Title: Rain Barrel Watering System
Time: 1 Day
Cost: about $700
This remarkably ambitious project seems simple if you follow Breanne's detailed instructions. Her roof garden is amazing, but you can use this on a much smaller scale as well. Click above for the pics and head below for all the instructions. Give Breanne a THUMBS UP if you find this project helpful....
(6) 55-60 gallon rain barrels with at least 4 spigots $75 each
(1) downspout flexible elbow $12
(7) 6' washing machine hoses $8 each
(1) 3/4" garden hose $30
(1) one horsepower shallow well pump with 5-gallon tank $100
(1) 10 gallon plastic tote box $10 utility knife, adjustable wrench, teflon tape, drill (36) cinder blocks $1 each (2) 1 3/4" to 3/4" pipe thread reducers
(2) 3/4" male pipe thread to 3/4" male hose thread adapters
(1) 3/4" metal pipe, 6" long, threaded on both ends 1 3/4" on/off valve 1 wooden stand (we made ours from 2x4 scraps) to keep the pump off the ground Outdoor extension cord $9 8 washers 4 1/4" bolts
1. Prop each rain barrel on six cinder blocks in a row. The first rain barrel should be directly under the downspout.
2. Connect each rain barrel to the one next to it at a lower spigot (not the overflow spigot at the top). Each rain barrel except the last one should have two hose connections. The last one will only have one.
3. Disconnect the downspout and attach the flexible elbow. Position the elbow above the screen on the top of the first rain barrel.
4. Now connect the upper spigot on the first rain barrel to a washing machine hose. Direct this hose to where the original downspout drained (or wherever you want to direct the overflow).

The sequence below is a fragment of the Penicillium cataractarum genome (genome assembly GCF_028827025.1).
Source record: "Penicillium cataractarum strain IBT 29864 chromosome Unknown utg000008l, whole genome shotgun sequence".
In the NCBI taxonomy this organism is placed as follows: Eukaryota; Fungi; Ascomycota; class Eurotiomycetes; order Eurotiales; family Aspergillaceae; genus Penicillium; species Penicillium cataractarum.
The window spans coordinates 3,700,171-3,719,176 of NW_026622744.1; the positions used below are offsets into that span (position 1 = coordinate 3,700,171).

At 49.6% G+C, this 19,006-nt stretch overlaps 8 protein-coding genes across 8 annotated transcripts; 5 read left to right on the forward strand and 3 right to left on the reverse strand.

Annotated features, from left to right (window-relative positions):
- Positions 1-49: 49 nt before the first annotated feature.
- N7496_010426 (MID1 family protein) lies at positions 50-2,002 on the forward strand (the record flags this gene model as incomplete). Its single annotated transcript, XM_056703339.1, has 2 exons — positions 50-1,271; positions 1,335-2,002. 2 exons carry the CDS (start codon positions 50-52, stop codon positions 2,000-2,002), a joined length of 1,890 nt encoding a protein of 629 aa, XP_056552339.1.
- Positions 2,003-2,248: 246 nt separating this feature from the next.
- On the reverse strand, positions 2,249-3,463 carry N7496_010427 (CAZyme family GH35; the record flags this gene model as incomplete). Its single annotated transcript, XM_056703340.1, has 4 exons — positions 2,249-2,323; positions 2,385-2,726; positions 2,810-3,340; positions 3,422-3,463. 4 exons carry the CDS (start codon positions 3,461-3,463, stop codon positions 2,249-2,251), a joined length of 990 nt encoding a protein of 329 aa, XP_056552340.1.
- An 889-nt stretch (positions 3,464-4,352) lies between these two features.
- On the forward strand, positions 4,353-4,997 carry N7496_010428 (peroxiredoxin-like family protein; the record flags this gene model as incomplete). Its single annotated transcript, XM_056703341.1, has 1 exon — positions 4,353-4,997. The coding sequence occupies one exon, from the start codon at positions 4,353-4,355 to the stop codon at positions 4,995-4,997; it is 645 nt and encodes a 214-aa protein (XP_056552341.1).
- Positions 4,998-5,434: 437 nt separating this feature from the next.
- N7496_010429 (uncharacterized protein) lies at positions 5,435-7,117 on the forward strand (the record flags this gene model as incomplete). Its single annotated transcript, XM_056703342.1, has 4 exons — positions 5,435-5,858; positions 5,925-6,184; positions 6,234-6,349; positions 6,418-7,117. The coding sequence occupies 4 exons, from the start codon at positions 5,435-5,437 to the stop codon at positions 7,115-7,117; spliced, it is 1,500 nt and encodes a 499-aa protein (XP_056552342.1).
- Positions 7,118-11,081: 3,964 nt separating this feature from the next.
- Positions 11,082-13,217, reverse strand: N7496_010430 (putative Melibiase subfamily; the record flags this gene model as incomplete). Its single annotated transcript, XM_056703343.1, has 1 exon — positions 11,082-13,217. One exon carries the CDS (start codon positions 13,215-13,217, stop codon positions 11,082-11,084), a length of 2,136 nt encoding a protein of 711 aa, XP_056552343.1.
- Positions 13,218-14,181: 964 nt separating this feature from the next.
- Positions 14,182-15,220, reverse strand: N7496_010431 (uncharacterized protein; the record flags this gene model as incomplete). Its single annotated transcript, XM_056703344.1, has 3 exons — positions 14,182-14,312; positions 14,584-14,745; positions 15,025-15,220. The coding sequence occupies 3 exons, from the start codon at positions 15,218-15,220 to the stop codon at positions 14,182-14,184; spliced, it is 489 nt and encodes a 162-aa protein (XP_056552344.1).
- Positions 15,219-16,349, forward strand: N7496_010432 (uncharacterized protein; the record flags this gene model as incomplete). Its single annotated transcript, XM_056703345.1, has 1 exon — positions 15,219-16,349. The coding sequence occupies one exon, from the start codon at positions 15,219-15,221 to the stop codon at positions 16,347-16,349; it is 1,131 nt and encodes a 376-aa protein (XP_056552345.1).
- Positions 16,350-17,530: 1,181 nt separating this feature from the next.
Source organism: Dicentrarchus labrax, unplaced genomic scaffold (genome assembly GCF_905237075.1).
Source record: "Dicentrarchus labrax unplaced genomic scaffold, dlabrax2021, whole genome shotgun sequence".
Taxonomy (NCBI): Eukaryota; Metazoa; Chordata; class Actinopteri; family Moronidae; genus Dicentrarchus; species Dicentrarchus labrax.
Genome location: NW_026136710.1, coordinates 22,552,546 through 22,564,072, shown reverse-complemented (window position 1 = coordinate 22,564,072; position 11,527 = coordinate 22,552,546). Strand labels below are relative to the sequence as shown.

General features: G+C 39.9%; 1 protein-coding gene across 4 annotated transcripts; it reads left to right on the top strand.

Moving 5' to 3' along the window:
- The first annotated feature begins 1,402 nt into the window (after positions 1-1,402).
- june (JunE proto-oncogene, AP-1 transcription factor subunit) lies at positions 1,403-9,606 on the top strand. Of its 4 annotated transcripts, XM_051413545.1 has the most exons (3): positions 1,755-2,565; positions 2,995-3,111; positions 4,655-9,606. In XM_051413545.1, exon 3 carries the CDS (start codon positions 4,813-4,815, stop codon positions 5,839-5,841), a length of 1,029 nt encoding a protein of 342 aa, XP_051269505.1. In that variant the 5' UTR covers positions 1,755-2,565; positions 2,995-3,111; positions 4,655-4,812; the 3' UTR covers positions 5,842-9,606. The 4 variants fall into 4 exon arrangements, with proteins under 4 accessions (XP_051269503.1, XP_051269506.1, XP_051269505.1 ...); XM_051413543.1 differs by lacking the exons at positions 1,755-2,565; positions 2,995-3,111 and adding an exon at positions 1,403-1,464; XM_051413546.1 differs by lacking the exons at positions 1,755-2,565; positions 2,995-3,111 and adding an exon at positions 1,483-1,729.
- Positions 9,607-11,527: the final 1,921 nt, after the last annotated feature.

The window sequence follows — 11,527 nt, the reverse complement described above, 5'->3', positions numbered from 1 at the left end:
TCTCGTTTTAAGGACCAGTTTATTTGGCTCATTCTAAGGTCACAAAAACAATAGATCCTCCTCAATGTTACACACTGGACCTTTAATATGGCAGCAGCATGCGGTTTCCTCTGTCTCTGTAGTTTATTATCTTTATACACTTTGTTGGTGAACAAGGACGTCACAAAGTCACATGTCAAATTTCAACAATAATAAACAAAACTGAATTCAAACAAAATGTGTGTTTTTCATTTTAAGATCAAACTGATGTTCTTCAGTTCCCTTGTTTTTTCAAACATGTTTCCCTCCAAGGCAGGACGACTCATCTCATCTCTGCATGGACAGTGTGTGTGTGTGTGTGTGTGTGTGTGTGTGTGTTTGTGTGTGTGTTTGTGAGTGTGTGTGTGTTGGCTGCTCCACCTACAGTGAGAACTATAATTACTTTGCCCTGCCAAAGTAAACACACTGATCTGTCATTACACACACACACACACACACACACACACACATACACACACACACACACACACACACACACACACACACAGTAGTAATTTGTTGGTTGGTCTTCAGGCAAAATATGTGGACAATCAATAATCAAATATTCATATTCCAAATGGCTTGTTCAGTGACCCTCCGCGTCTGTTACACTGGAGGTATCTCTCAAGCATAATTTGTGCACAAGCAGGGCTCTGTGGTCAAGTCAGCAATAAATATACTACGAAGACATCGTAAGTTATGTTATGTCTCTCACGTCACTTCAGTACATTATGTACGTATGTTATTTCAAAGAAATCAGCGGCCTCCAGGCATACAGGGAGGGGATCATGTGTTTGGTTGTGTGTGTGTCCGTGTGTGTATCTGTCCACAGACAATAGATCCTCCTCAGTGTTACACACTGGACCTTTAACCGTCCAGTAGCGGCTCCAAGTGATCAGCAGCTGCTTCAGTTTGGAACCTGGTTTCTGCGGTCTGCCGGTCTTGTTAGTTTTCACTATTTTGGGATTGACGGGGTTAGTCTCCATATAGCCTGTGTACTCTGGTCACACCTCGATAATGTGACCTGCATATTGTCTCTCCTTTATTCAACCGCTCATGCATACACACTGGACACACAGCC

5. Set the wooden stand near the first rain barrel. (The stand should not be very tall - it is extremely important to keep the rain barrels and the water level higher than the pump to maintain the prime). Attach the well pump to the wooden stand with the bolts and washers. Use the drill to make holes for the bolts and the wrench to tighten them.
6. Cover pump with an upside-down plastic 10 gallon tote bin to protect it from rain. Cut out three small holes with the utility knife to access the switch, the inlet port and the outlet port.
7. Connect a low spigot on the first rain barrel to the pump inlet (should be on the side) with the remaining washing machine hose.
8. Connect the garden hose to the pump outlet (should be on the top). Whenever attaching pipe threads, use the teflon tape to create a seal. When it rains, the rain barrels should fill up evenly in the row. When ready to use, plug the well pump into the extension cord and turn on the switch. There will be a good amount of water pressure generated from the pump (more so than having a hose directly connected to the rain barrel spigot). We are able to get enough pressure to water a garden on a second story rooftop.
We went to Greenmaker Supply, a local green building store for the rain barrels. We found the well pump on ebay.
Give Breanne a THUMBS UP if you find this project helpful....